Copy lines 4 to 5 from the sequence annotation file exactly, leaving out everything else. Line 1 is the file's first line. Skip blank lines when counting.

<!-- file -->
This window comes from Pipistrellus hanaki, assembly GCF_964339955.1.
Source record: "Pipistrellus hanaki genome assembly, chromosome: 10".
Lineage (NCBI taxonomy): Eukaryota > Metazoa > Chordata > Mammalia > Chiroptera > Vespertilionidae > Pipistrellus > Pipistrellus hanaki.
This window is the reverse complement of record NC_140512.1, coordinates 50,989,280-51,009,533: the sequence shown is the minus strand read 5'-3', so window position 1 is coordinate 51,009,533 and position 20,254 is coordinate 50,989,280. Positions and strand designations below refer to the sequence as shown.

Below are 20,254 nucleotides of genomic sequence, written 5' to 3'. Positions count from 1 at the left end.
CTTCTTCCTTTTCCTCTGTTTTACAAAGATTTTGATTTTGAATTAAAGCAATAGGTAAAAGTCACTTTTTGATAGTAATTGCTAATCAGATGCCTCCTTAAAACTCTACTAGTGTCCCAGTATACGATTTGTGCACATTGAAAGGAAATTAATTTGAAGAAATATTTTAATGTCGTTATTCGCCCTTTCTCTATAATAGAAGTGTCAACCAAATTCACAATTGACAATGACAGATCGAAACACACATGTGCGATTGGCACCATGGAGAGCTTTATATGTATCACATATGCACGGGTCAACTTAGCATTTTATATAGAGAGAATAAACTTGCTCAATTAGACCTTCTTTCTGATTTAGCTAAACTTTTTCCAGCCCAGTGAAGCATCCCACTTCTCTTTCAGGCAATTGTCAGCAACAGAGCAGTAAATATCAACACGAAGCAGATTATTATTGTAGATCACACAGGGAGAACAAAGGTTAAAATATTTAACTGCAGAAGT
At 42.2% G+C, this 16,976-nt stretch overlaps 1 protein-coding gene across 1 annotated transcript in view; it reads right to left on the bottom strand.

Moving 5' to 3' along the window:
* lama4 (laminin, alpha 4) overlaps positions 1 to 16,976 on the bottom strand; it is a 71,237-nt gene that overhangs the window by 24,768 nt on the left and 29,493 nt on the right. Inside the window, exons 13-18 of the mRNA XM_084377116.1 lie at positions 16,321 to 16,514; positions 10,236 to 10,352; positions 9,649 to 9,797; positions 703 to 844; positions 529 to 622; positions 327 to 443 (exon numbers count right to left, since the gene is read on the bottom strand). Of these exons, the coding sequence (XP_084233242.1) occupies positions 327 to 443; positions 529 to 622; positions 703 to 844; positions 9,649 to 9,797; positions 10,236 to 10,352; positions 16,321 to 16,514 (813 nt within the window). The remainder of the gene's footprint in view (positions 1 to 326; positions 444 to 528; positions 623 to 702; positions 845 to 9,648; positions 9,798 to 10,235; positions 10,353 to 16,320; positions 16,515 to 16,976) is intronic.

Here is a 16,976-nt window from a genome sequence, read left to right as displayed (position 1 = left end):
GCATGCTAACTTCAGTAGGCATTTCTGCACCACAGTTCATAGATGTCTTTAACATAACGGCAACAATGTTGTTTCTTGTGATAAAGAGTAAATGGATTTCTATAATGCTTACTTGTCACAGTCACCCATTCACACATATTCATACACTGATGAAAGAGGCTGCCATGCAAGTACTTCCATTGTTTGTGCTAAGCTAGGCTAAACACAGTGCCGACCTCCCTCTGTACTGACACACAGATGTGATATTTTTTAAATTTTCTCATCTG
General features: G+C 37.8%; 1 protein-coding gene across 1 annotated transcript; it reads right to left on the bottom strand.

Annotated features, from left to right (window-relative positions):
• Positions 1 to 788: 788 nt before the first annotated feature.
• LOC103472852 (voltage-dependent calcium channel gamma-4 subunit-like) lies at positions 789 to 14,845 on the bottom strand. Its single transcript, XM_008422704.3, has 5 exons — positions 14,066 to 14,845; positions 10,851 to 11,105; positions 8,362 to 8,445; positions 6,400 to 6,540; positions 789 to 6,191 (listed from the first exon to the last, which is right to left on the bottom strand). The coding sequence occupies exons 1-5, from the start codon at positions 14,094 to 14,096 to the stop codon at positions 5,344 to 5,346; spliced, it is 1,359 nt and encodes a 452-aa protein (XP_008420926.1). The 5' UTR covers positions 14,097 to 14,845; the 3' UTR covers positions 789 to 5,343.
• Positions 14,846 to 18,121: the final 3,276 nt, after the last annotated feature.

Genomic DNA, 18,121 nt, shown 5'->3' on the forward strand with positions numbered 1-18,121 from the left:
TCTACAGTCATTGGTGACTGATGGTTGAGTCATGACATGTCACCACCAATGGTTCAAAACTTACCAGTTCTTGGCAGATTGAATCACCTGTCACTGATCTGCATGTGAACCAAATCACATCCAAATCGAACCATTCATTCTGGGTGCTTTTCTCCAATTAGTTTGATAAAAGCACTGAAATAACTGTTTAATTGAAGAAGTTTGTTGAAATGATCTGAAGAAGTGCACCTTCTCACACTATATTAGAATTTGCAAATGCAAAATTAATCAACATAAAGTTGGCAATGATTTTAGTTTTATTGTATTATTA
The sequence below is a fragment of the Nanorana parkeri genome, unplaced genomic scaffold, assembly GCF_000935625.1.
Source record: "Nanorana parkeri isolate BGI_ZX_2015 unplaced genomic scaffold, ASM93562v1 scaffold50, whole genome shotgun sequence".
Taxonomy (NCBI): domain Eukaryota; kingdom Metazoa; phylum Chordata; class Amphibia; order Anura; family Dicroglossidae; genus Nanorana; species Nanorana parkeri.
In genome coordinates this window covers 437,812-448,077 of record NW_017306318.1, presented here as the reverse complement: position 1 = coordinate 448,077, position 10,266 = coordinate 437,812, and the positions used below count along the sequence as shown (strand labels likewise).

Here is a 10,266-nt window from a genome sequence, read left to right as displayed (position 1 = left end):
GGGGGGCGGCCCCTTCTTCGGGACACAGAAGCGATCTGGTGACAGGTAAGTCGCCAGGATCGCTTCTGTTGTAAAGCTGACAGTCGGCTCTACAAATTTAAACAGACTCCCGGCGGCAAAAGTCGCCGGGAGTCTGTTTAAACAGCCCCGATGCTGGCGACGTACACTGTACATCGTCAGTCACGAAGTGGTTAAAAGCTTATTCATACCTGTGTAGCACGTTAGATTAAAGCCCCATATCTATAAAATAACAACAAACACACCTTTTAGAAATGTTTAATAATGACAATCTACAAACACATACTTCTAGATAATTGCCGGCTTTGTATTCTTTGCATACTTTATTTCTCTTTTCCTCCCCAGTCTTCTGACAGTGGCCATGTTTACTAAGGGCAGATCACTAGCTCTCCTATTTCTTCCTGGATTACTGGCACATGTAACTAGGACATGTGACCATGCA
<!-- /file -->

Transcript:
This window is the reverse complement of record NC_140512.1, coordinates 50,989,280-51,009,533: the sequence shown is the minus strand read 5'-3', so window position 1 is coordinate 51,009,533 and position 20,254 is coordinate 50,989,280. Positions and strand designations below refer to the sequence as shown.

Below are 20,254 nucleotides of genomic sequence, written 5' to 3'. Positions count from 1 at the left end.